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To complain about hospital treament?

(18 Posts)
Kethryveris Sun 04-Nov-12 11:50:22

Message withdrawn at poster's request.

isupposeimabitofafraud Sun 04-Nov-12 11:55:45

Do you really need people to say yes complain, to know that this is unacceptable and should not have happened?

Accepting it as 'one of those things' means the hospital doesn't take responsibility and gets away with it.

Apathy and not reporting stuff has consequences.

Kethryveris Sun 04-Nov-12 12:00:20

Message withdrawn at poster's request.

thenightsky Sun 04-Nov-12 12:02:08

It might 'normal' for those staff in that hospital, but it certainly doesn't make it right!


MadamFolly Sun 04-Nov-12 12:02:25

You could always speak to PALS about it first and then think about complaining if you are still unsatisfied.

EuroShagmore Sun 04-Nov-12 12:02:58

Definitely worth complaining about. That's awful. I hope you are feeling better now.

SauvignonBlanche Sun 04-Nov-12 12:04:13

Contact PALS, you'd be doing the staff a favour in the long run.
I wish more patients would complain.

swooosh Sun 04-Nov-12 12:04:57

When I worked in A&E, sadly yes we did have patients in the corridor. The amount of people coming through needing beds were far more then beds available on wards. It was a case of waiting for ward patients to be discharged before we could move A&E patients to a bed. This time if year is particularly busy so I'm not surprised to hear it happened to you.

Fakebook Sun 04-Nov-12 12:06:13

Yes I'd complain. Did you call out for help? Was anyone with you? Did they get to the root of the problem? 7 hours on a trolley without treatment or diagnosis, you could have died.

Madam is right, contact PALS. They will look into it for you, the only way changes can be made is if people speak up.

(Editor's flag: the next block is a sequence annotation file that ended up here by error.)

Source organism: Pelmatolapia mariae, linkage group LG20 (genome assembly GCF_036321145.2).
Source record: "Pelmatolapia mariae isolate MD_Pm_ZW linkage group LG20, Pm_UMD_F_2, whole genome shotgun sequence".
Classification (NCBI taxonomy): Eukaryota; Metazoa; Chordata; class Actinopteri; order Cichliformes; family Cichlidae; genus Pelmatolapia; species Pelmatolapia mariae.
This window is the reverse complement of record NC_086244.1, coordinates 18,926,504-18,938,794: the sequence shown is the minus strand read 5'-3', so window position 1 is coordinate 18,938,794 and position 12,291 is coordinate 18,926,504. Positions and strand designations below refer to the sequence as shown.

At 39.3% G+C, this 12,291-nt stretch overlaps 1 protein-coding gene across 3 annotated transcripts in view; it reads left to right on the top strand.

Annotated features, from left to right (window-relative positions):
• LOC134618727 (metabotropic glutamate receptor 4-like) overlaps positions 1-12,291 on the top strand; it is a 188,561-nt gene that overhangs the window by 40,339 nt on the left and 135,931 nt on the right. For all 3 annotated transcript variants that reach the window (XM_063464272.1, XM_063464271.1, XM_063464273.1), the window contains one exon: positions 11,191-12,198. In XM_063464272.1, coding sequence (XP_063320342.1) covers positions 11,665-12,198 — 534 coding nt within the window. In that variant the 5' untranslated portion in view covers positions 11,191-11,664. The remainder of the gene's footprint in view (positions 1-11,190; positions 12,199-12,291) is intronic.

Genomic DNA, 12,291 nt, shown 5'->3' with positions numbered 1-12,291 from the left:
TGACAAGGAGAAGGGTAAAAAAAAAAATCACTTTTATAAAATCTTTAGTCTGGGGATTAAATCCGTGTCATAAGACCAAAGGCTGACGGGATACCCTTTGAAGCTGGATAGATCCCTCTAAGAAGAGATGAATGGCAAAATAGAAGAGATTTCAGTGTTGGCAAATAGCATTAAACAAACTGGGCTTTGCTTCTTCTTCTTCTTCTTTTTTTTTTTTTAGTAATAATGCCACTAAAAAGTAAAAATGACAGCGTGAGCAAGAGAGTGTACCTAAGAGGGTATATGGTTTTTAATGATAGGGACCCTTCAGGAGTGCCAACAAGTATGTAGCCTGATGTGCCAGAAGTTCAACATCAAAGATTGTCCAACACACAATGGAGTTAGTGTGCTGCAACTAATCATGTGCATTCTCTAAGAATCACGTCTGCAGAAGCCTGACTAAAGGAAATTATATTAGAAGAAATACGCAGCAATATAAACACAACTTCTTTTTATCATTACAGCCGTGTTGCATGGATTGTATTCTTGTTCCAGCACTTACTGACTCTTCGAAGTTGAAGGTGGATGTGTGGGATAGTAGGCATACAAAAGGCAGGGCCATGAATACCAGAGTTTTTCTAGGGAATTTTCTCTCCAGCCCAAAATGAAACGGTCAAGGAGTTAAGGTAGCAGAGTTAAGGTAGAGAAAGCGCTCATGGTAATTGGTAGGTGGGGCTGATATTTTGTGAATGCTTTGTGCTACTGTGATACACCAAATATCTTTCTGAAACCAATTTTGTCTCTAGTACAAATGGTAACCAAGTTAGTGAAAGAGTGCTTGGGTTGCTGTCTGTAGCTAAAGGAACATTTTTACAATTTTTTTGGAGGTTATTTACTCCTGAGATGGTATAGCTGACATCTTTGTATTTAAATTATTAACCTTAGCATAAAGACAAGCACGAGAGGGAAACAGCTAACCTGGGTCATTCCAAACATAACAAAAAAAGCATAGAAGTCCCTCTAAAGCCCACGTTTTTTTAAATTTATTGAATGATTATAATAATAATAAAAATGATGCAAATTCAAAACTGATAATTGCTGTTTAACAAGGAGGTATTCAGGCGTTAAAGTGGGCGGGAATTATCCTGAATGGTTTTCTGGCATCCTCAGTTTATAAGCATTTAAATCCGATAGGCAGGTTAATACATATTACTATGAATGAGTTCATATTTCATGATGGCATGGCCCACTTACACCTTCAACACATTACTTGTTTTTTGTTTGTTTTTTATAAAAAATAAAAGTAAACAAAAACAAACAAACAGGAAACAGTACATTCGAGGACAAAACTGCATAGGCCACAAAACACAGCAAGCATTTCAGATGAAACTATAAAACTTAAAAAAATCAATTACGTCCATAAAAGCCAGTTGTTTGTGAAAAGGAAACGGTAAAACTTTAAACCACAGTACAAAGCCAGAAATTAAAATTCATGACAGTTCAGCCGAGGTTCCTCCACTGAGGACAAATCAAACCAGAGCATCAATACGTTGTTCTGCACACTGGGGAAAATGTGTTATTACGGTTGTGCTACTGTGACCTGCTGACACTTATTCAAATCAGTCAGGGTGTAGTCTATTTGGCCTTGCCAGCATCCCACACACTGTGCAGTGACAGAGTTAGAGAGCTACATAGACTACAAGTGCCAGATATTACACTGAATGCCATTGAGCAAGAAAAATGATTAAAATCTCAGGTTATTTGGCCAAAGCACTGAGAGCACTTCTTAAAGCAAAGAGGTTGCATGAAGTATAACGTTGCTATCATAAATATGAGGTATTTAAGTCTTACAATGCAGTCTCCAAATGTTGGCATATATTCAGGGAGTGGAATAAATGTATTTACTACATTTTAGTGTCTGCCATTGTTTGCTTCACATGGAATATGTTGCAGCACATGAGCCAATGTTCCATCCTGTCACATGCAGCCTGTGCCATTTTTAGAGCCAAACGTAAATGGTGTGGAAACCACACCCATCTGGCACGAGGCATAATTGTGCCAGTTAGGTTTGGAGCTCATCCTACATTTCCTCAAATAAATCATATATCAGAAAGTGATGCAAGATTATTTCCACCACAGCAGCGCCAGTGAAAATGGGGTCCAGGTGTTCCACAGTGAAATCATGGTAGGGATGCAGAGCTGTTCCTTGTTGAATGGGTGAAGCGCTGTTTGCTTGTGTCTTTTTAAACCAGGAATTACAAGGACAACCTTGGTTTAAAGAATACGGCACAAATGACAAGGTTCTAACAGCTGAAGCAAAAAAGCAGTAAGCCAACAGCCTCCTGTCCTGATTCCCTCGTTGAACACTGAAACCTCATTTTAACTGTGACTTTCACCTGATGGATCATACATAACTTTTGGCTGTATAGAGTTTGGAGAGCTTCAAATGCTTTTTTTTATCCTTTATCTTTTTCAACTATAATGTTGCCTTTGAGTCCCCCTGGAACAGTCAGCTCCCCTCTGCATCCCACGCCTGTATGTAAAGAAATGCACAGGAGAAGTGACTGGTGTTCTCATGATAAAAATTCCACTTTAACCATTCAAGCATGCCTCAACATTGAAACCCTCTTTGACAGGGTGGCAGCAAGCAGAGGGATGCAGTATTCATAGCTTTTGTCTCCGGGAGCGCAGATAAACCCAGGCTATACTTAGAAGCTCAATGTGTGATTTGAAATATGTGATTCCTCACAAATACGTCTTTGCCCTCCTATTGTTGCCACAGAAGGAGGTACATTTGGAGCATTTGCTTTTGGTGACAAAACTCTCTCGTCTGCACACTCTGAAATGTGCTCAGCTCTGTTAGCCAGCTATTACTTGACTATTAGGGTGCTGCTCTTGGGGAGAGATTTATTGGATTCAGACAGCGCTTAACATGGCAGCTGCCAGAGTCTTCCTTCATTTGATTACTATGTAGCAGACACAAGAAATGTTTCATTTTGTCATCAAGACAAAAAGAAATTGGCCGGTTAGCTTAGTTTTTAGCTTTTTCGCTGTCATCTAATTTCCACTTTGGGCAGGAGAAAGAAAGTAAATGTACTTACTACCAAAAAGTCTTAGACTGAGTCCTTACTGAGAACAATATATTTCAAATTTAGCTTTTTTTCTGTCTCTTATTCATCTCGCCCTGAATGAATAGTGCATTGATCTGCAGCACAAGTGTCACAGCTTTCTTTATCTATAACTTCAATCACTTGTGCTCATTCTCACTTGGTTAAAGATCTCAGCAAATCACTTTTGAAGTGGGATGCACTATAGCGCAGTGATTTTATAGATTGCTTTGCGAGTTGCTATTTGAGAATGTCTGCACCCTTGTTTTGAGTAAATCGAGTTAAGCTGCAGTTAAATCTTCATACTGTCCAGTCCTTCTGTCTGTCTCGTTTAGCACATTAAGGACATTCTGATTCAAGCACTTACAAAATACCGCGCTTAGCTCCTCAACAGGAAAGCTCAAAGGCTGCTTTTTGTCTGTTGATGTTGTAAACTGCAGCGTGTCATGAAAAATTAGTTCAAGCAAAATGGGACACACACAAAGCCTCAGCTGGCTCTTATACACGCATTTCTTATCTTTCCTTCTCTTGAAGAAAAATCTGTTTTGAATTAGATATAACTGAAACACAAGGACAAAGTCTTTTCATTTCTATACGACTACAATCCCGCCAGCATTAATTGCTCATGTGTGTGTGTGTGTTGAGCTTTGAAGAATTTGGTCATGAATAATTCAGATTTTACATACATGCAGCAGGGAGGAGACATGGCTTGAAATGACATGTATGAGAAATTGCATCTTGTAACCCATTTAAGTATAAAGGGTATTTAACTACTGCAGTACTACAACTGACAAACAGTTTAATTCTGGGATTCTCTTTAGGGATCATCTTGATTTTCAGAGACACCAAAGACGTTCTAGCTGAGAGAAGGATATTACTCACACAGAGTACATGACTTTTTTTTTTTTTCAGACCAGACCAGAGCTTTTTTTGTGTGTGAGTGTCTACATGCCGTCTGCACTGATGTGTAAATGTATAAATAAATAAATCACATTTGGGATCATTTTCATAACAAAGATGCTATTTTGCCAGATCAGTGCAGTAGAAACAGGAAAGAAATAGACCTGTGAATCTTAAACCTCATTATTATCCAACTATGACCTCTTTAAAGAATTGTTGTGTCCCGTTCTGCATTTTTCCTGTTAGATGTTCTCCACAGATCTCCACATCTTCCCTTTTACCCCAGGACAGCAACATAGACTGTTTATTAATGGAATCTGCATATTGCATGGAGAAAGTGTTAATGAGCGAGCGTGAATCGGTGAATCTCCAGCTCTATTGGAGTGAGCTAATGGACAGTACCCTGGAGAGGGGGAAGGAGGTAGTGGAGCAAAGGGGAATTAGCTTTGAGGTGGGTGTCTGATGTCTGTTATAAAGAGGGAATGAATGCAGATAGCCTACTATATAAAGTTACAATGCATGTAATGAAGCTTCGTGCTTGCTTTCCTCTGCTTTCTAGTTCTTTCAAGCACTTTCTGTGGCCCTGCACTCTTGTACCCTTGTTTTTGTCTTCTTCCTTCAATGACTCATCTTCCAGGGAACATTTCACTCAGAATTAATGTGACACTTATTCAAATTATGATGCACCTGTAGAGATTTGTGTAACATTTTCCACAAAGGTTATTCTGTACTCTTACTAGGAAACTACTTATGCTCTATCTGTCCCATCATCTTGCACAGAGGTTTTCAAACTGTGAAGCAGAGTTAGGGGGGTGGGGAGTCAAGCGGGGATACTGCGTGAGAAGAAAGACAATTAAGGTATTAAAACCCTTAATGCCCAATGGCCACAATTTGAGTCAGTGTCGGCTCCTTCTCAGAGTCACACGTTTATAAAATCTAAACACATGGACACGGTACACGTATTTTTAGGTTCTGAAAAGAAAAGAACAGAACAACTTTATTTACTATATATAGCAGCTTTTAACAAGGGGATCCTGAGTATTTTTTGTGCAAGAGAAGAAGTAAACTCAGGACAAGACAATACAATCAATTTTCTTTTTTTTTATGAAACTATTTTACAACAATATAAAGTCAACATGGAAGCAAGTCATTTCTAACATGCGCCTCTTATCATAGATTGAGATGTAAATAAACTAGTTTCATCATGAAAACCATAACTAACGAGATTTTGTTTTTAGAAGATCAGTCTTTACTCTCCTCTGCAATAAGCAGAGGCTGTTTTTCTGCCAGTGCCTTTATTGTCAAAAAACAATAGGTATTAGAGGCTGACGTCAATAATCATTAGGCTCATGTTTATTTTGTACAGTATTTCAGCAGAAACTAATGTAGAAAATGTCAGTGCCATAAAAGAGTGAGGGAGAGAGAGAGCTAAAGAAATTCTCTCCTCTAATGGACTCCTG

I work in the NHS and actively encourage patients to report to PALS blush, management don't always listen to staff, but patient complaints are certainly taken more seriously, dealt with and can lead to positive changes for everybody.

Kethryveris Sun 04-Nov-12 12:11:22

Message withdrawn at poster's request.

SauvignonBlanche Sun 04-Nov-12 12:12:53

The staff wouldn't have put you in the corridor out of spite they were obviously over-stretched.
Management need to be told this by patients as they won't listen to staff.

I recently had a patient in tears after being rushed out of her bed for someone else. I gave her the complaints leaflet - did she complain? No, course she didn't.

Please do it!

TwitchyTail Sun 04-Nov-12 12:16:06

Yes, I would complain. "Normal" does not mean "acceptable". Agree that managers listen to patient complaints far more than those of staff. Put it in writing too (not phone calls or emails).

Having worked in an A&E, I would never voluntarily attend as a patient. Unless it's an absolute emergency (ie life or limb is imminently threatened) you get treated abysmally - not through laziness of the staff, but simply because there will be others who are more seriously ill than you. Hate it.

iamaLeafontheWind Sun 04-Nov-12 12:50:44

Keth - what would your namesake do? grin

Kethryveris Sun 04-Nov-12 13:23:43

Message withdrawn at poster's request.

valiumredhead Sun 04-Nov-12 14:16:45

Ime this has been the norm in hospitals - doesn't make it right though sad

McHappyPants2012 Sun 04-Nov-12 14:22:32

You need to complain. I don't know if this is true but rumours in the hospital I work in has now having an over flow ward specifically for a&e patients/MAU patients due to the amount of complaints about trolleys being stacked up in the corridors

VivaLeBeaver Sun 04-Nov-12 14:31:03

I can understand why they did it if they were busy and needed the cubicle. But it's not good and perhaps if more people did complain they'd look at extending the a&e dept. sadly with budget cuts, etc I doubt it would make a difference. It seems to be fairly standard practice in busy a&e depts. my dad had it happen to him, in fact more than once. The first time he did nearly die after several hours on a trolley in the corridor he was rushed to itu and we were told to expect the worst.

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